I thank you for the information you have given relative to the siege of Gibraltar; it is curious and interesting.

I am, Sir, &c.

ROBERT R. LIVINGSTON.

* * * * *

TO ROBERT R. LIVINGSTON.

Madrid, July 19th, 1783.

Sir,

A few days ago I had the satisfaction to receive a letter, which you did me the honor to write me the 7th of May. It is the only one which has reached me from the department of Foreign Affairs since the 12th of September, 1782. I am happy to find my conduct has the approbation of Congress. The delicate situation in which I have found myself here, and a total privation of intelligence from America, embarrassed me greatly; I was apprehensive, on the one hand, that a marked resentment of the coldness and delays of this Court might compromise our ally, and embroil still further our affairs here; and on the other, I felt that it was not decent longer to solicit the amity of a nation, which has long trifled with the proposals of the States. I was not authorised to negotiate, and if I had been, I had no instructions but those which were given to Mr Jay in 1779.

Our affairs have taken such a different aspect since that period, that these could be of little use to me. Thus circumstanced, I contented myself with taking every opportunity of pointing out to the Count de Florida Blanca and others, the conduct which I presumed would be most advantageous to my country, while, at the same time, it would cement a lasting harmony between the two nations. I received constantly general assurances of the favorable disposition of the King; the letter transmitted by the Marquis de Lafayette, and those which I have had the honor to write to you before and since that period, will have informed you of the nature of them. I was induced to believe these assurances were sincere, more from the opinion that it was the true interest of this Court to follow that line of conduct, than from any confidence in the real good will or good faith of government here. Its apparent jealousy of our rising importance, and of our vicinity to their American possessions, joined to its past conduct, I think will justify these sentiments.

A few days ago, the Minister of the Indies, speaking of America in general, wished the whole continent at the bottom of the ocean. I believe he has his particular reasons for this wish. The advice which I have had the honor to transmit you from time to time, of the discontents and disturbances in Mexico and Peru, will in some measure explain the cause of his dissatisfaction. The last intelligence received from Buenos Ayres is by no means agreeable. The Court keeps the most guarded silence on this subject, and the Minister has taken care to stop all letters of a late date brought by packets from that part of the world. I have, however, been informed by natives of consequence from these countries who reside here, and who pay their court every day to M. Galvez, that the spirit of revolt increases, and that the conduct of the officers civil and military sent from hence, is so odious and intolerable to all classes of people, that the worst consequences are to be apprehended. These Americans treat me with the cordiality of countrymen. The other night being at the Tertullia, (Assembly) of Madame Galvez, the Count d'Oreilly entered. I saw indignation immediately painted on their countenances, and one of them accosting me, said, "there, my countryman, is a specimen of the Governors they send us," alluding to the perfidy and cruelties of that General in Louisiana. I was cautious in my reply, as indeed, I have been in all conversations which I have had with these or others on this subject. The apprehensions, which the situation of their Colonies might be supposed to excite, do not appear to influence the conduct of the Count de Florida Blanca.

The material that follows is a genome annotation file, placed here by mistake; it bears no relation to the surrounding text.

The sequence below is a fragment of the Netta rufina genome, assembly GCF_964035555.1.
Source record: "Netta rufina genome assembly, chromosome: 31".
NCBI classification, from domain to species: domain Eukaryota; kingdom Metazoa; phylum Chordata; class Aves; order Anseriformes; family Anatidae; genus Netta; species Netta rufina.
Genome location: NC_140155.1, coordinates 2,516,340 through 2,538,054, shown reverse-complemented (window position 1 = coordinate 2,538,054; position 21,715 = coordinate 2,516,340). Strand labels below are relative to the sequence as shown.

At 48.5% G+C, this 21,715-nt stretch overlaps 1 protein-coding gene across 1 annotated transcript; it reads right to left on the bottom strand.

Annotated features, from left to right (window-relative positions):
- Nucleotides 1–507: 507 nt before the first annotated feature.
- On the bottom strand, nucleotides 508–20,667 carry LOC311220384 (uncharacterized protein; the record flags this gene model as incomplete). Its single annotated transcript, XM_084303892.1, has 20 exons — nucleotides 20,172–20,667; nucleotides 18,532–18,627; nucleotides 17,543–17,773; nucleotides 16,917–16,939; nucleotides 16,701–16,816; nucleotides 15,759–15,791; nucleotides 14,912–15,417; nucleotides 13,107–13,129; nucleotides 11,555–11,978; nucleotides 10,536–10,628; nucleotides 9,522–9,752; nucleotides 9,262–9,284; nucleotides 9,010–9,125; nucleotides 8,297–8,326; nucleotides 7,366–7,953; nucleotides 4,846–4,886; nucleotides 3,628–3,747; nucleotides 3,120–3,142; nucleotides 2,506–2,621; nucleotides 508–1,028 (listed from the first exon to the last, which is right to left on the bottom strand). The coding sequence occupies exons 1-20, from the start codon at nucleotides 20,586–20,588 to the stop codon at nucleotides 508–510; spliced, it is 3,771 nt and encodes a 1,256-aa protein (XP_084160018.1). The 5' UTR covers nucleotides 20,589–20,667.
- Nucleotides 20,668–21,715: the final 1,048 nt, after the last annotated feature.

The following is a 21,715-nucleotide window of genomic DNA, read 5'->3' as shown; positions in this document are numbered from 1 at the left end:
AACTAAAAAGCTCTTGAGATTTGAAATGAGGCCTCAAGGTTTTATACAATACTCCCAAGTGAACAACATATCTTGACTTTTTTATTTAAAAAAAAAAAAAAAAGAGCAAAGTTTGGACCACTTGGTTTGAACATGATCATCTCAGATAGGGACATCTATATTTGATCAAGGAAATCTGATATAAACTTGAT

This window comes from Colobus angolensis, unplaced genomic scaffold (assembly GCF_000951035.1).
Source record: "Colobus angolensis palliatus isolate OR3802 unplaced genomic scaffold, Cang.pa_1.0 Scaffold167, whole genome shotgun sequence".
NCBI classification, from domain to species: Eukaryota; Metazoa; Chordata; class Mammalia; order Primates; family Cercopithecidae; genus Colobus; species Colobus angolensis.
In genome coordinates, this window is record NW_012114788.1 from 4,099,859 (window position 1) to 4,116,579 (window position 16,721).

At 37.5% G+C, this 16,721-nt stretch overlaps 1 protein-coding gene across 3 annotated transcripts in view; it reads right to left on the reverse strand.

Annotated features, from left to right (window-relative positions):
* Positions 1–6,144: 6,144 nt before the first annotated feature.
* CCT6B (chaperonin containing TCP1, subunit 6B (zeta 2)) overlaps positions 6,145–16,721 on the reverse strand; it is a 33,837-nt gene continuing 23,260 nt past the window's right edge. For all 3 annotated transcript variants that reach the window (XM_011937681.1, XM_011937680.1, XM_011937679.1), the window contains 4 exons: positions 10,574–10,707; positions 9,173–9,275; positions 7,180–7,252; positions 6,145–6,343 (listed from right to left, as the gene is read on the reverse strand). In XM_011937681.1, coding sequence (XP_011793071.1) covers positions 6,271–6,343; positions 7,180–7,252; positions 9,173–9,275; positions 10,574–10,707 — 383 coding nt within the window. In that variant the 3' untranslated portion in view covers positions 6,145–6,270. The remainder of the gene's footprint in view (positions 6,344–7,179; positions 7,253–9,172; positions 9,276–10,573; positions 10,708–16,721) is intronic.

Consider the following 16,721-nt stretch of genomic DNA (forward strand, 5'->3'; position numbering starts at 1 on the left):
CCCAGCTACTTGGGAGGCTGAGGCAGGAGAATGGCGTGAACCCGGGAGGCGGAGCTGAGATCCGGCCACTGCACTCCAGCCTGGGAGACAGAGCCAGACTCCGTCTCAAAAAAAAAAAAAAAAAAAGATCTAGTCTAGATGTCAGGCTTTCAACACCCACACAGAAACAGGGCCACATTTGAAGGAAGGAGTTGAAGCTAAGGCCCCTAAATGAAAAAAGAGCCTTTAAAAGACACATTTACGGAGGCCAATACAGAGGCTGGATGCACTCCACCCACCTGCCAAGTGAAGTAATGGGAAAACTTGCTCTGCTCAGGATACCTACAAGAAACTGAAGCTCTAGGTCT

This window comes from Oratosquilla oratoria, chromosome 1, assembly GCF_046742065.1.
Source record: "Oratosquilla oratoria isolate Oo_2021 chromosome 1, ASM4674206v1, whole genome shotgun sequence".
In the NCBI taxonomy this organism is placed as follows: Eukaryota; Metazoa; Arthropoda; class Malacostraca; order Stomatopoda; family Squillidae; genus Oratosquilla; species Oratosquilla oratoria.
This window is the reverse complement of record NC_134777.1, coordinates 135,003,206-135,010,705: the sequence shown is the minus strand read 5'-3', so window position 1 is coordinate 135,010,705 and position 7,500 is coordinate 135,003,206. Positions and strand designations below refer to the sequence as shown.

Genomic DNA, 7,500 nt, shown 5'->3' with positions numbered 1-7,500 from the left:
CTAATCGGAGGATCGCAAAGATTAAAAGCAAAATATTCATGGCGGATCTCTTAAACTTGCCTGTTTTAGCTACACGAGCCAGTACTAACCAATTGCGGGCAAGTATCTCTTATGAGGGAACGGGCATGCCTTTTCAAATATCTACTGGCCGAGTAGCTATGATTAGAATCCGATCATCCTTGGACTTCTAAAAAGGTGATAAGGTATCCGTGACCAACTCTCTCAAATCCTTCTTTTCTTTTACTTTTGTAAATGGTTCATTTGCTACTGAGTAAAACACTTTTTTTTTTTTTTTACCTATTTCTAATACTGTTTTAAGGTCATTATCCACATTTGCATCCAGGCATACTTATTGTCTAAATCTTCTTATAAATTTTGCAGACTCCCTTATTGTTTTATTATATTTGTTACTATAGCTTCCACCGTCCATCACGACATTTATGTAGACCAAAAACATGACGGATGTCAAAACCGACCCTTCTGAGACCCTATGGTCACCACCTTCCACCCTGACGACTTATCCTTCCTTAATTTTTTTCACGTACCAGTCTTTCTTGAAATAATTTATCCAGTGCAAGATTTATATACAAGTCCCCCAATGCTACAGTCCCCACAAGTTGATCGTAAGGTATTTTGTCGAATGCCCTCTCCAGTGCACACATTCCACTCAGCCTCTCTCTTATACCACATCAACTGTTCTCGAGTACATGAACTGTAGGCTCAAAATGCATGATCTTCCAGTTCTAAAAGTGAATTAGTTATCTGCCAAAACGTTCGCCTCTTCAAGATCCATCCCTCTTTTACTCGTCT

In my letter of the 25th of June, I had the honor to submit to you my conjectures on the part Spain seemed disposed to take in the war commenced by Russia against the Turks. These conjectures have been confirmed by circumstances, which have since come to my knowledge. The Count de Florida Blanca takes an active part in negotiating and exciting the distrust of other nations against the supposed designs of the Imperial Courts. There have been frequent conferences of late between that Minister, the French and Portuguese Ambassadors, and the Count de Fernan Nunez, now here on conge from Portugal. It is surmised, that the object of them is to exclude from the ports of the Court of Lisbon the fleet which Russia has talked of sending into the Mediterranean, and to avoid giving a pointed offence to the Empress by this exclusion, it is proposed to extend it to all nations at war. Many circumstances induce me to credit this surmise. The Russian Minister here is informed from Lisbon of this negotiation, and accuses the Portuguese Ambassador, (who is a weak and vain man) of being entirely gained by the court paid him here.